September 17, 2014
Can’t Get Through to Your Health Insurer? Vent on Twitter
Posted on Jan 29, 2014
By Charles Ornstein, ProPublica
The insurance company Aetna has a dedicated Twitter account, @AetnaHelp, to assist with customer service queries 2014 and it’s been busy lately.
Spokesman Matt Wiggin said the beginning of the year is a busy time for the insurer and is particularly so this year because of the Affordable Care Act and its changing deadlines.
“There have been some instances where call volumes have been heavy and if people have not been able to get through or been able to get the information we need, they’ve either reached out to us through social media or other means available,” he said. “It’s just another way for folks to engage with us.”
Square, Site wide
The California HealthCare Foundation has been tracking Twitter sentiment around the Affordable Care Act. In a report released last week, the foundation found that in general, there has been much less discussion about the law recently than there was in October when HealthCare.gov, the federal marketplace, didn’t work. In December, the conversation shifted somewhat to the affordability of options.
Catherine Teare, a senior program officer for health reform and public programs at the foundation, said she doesn’t have data about consumers interacting with their plans on Twitter, but added that an uptick makes sense.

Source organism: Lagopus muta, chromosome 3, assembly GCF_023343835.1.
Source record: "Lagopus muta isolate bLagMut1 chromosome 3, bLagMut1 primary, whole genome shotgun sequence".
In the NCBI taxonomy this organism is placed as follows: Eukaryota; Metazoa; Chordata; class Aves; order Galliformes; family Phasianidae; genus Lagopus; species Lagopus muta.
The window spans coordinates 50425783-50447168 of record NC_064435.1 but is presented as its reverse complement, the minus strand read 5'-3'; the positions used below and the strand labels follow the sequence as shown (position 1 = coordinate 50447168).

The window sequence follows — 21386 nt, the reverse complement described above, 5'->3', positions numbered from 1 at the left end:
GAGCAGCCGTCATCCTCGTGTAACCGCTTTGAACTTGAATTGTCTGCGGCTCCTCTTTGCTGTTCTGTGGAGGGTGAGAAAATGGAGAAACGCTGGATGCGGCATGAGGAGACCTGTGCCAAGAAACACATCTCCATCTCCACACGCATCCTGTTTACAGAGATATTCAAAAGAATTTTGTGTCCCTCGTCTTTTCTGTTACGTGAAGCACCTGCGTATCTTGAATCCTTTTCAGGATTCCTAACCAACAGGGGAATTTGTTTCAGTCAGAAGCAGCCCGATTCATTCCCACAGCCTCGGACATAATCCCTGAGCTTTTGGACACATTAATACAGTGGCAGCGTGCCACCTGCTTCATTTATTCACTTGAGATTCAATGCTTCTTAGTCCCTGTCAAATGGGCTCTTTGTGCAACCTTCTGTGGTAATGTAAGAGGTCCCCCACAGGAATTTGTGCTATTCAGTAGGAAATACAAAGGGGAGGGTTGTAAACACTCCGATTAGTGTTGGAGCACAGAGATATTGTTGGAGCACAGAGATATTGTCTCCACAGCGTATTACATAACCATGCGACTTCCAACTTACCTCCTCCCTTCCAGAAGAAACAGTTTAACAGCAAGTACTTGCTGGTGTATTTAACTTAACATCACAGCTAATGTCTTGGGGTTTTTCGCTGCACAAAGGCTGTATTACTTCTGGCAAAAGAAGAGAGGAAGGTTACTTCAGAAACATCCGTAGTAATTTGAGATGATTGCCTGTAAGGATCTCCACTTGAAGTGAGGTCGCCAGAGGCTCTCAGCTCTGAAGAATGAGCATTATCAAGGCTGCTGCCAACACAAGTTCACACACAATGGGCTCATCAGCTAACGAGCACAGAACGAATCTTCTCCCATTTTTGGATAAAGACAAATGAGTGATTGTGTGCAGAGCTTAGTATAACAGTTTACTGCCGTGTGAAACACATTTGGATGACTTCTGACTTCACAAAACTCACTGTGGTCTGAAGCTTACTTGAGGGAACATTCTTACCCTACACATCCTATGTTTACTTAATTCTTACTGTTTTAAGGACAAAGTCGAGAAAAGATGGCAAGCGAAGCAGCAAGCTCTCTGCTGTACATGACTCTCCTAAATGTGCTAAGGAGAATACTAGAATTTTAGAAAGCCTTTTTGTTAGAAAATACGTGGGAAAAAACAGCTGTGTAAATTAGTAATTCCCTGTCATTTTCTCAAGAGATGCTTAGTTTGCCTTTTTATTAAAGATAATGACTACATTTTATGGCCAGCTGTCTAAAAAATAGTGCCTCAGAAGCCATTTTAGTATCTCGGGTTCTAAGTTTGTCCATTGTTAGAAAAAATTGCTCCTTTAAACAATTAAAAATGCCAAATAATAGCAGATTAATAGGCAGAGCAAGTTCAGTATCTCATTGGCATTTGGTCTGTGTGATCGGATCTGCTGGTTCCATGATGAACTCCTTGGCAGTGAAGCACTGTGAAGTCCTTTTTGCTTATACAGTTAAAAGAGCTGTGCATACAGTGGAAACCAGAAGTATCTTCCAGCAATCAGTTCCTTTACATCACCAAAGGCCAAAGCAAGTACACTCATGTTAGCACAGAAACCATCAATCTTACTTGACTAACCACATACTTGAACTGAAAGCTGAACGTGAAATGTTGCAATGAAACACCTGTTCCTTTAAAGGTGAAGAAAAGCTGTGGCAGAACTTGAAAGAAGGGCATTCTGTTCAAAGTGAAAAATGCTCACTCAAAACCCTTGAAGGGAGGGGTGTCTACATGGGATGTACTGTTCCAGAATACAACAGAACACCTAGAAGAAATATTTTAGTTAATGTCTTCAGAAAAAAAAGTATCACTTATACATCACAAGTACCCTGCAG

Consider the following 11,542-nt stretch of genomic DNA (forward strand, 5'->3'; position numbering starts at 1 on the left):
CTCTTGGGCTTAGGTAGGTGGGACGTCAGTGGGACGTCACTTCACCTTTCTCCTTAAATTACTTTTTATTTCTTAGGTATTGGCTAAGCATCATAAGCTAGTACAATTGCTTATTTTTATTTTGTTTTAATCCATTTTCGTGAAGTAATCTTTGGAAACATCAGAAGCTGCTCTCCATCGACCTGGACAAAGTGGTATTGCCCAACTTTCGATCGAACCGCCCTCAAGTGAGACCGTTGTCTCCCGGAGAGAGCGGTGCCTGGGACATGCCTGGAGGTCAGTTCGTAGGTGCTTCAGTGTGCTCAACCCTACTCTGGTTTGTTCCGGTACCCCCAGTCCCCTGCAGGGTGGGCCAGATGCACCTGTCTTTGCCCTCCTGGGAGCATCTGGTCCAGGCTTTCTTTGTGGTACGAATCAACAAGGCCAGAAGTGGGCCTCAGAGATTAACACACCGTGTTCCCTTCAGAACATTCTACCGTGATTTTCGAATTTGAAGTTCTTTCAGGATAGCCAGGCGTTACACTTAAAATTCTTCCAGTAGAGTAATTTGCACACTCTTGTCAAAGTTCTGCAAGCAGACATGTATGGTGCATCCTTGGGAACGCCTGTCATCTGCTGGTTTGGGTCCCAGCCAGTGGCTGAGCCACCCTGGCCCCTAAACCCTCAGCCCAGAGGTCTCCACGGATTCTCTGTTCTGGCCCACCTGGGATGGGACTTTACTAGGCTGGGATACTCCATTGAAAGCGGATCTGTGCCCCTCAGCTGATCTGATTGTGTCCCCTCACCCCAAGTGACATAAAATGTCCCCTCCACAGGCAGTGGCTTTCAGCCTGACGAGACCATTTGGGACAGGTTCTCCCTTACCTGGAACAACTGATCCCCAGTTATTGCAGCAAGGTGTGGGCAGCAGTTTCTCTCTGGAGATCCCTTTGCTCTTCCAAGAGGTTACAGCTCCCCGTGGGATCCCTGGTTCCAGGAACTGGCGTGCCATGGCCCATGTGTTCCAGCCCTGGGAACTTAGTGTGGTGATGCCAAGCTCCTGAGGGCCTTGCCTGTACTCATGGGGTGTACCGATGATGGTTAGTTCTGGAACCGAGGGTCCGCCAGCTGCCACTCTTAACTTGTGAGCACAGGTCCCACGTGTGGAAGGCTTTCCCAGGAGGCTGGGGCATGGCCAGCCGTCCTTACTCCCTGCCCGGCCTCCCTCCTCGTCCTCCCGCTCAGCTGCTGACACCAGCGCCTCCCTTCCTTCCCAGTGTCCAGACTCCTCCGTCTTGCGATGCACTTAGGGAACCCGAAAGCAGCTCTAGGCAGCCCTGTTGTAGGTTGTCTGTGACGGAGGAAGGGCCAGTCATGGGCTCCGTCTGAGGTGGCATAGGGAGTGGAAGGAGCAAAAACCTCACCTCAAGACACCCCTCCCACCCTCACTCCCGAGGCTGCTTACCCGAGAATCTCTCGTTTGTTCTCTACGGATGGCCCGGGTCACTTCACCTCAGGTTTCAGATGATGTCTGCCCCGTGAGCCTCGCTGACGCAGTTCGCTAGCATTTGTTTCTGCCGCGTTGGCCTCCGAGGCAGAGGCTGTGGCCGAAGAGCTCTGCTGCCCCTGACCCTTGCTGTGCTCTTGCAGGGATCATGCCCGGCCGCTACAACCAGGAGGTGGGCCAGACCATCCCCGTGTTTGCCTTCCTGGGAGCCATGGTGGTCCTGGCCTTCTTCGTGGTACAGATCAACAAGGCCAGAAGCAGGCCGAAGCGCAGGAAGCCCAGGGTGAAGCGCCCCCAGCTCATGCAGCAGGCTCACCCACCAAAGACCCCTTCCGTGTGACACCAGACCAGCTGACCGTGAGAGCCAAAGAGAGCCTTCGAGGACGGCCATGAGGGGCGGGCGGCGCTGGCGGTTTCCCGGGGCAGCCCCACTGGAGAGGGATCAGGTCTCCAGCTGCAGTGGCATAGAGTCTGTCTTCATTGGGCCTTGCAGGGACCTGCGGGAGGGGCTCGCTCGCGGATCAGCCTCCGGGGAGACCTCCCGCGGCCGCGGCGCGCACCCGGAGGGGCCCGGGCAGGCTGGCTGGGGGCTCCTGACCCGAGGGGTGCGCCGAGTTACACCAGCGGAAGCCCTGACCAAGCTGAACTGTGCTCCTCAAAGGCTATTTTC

“I don’t think these tweets give us necessarily a way to grade either the performance of the insurance companies or of the exchanges, but we certainly didn’t see the complaints about insurance companies back in November because people weren’t that far through the process,” Teare said.
Even state insurance exchanges themselves are getting into the act, responding to Twitter queries lobbed their way. This from California:
Anne Gonzales, a spokeswoman for Covered California, said the exchange has a social media team that monitors its Twitter feed, Facebook pages and Instagram account around the clock.
“We actively respond to consumers using social media to answer their questions and to help them through the process,” Gonzales wrote. “We get as many as 500 Facebook posts a day, and the social media team answers up to 50 questions a day, so it’s becoming a valuable tool for people in need.”
Gonzales said the exchange’s Facebook and Twitter followers help each other out and compare notes. “People root each other on to get covered, and congratulate others on successful enrollment,” she wrote. “We recognize that social media is the resource of choice among younger, more tech-savvy consumers, and we are using it as a tool to get consumer feedback and to reach out to those experiencing difficulty in enrolling or getting information.”
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